Why do I also remember aprons? My Aunt Margaret wore one, so did Aunt Kate. Why was Kate there? Didn't she have to work? Great Aunt Jo stood swaying under the arched entry to the living room. The black rotary dial phone in the hallway-silent.
I was supposed to be in school until 3:00, but Sister Reparata had dismissed us shortly before 2:00. I sat in front of the black and white television like I had not done before or since, innocently bored with the waiting, the interminable repetitive message: "The President has been shot."
My Grandpa hovered near his wife. He must have made the call to Margaret. The rest of the grandchildren must be at her house some blocks away.
This post is about perspective, about how we see things. Mine had been so intimate that day, even at six years old, caught between the T.V. in front of me and the event of my grandma's first massive stroke.
That was 53 years ago. Was it the first time I cared about the political climate? Could it be from the perspective of a six year old, that I could understand something beyond myself?
In the ensuing weeks I would be captivated by the images. Because the adults around me glued themselves to televisions when they weren't in a hospital waiting room. I had a quiet countenance and could watch with them.
Caroline Kennedy, my same age, lost her father the same day I lost the essence of my true mother, my grandma. Watching Caroline 's mother stand on alabaster steps with her young children, something seemed familiar about her face. Her downcast eyes reminded me of my mom's normal look. The set of Jackie's sad jaw like my mother's on any given day.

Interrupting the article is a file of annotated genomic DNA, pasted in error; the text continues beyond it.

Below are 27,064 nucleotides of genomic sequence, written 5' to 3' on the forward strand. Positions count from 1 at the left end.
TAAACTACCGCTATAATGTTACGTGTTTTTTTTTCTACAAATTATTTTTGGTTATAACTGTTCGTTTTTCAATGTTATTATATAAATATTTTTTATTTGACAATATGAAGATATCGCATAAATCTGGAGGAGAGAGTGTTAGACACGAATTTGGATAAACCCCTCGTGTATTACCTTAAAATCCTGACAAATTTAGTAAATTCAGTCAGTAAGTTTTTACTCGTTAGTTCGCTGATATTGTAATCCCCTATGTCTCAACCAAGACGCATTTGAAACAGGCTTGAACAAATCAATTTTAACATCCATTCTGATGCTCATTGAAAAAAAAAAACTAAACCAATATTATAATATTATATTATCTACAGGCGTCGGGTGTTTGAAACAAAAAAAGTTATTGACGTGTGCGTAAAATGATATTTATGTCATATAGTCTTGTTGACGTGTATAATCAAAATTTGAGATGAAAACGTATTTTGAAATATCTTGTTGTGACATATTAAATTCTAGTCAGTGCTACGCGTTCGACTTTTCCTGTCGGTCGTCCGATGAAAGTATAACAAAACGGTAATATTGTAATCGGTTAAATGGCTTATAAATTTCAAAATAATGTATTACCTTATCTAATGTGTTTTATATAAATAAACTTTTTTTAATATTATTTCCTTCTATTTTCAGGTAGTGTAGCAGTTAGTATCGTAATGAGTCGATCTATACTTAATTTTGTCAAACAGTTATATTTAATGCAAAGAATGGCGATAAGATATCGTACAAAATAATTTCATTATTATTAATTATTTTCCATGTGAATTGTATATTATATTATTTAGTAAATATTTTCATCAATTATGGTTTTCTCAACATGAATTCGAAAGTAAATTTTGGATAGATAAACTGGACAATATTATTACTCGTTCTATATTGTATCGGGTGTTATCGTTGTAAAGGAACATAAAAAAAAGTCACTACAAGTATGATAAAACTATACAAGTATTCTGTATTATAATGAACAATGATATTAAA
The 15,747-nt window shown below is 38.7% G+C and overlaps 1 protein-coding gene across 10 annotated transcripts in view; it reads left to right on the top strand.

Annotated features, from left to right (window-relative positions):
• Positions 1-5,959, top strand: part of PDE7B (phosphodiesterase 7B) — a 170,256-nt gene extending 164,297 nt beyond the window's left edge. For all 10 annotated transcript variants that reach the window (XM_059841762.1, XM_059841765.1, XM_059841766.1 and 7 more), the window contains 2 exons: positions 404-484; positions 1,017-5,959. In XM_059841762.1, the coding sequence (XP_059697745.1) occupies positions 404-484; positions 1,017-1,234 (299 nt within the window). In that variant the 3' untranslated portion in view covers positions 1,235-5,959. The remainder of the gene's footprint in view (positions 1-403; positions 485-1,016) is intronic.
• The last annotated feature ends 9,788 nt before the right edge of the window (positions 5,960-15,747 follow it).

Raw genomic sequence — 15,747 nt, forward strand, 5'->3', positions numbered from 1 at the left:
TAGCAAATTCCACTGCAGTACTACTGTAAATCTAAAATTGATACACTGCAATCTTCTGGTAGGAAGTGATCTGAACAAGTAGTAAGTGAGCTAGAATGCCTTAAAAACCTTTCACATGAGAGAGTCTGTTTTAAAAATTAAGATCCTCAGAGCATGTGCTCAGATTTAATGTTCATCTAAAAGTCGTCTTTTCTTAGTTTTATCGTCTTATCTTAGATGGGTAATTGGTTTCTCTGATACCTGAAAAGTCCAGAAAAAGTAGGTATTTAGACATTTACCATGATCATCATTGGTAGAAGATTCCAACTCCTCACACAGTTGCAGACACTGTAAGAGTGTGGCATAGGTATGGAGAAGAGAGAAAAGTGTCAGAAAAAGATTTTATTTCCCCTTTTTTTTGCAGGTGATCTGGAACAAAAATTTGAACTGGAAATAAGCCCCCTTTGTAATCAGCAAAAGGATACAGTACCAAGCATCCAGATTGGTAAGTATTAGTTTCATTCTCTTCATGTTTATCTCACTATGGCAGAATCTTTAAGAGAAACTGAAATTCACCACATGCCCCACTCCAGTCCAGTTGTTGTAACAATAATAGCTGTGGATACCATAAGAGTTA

At six, I felt compelled to write to Caroline with support and the knowledge that she now would be like me-fatherless.
And, while circumstances are vastly different in today's political climate, we once again are in uncharted waters. While fear gripped us long ago, a different uncertainty consumes me now. One that also requires action, just like it did long ago when I watched a little girl on T.V. as her father's coffin paraded by.
Months later, while my grandma struggled with her new reality of paralysis on her right side, I received a card from the White House. A secretary thanked me in young Caroline's name for my kind words.
Today it feels as if words are all I have. I cannot hold them back, and yet I hope to always use them to practice compassion and empathy, like I did when I wrote to a little girl who had lost her father so long ago.
coming soon, observations on Topaz Mountain, a Japanese Internment Camp.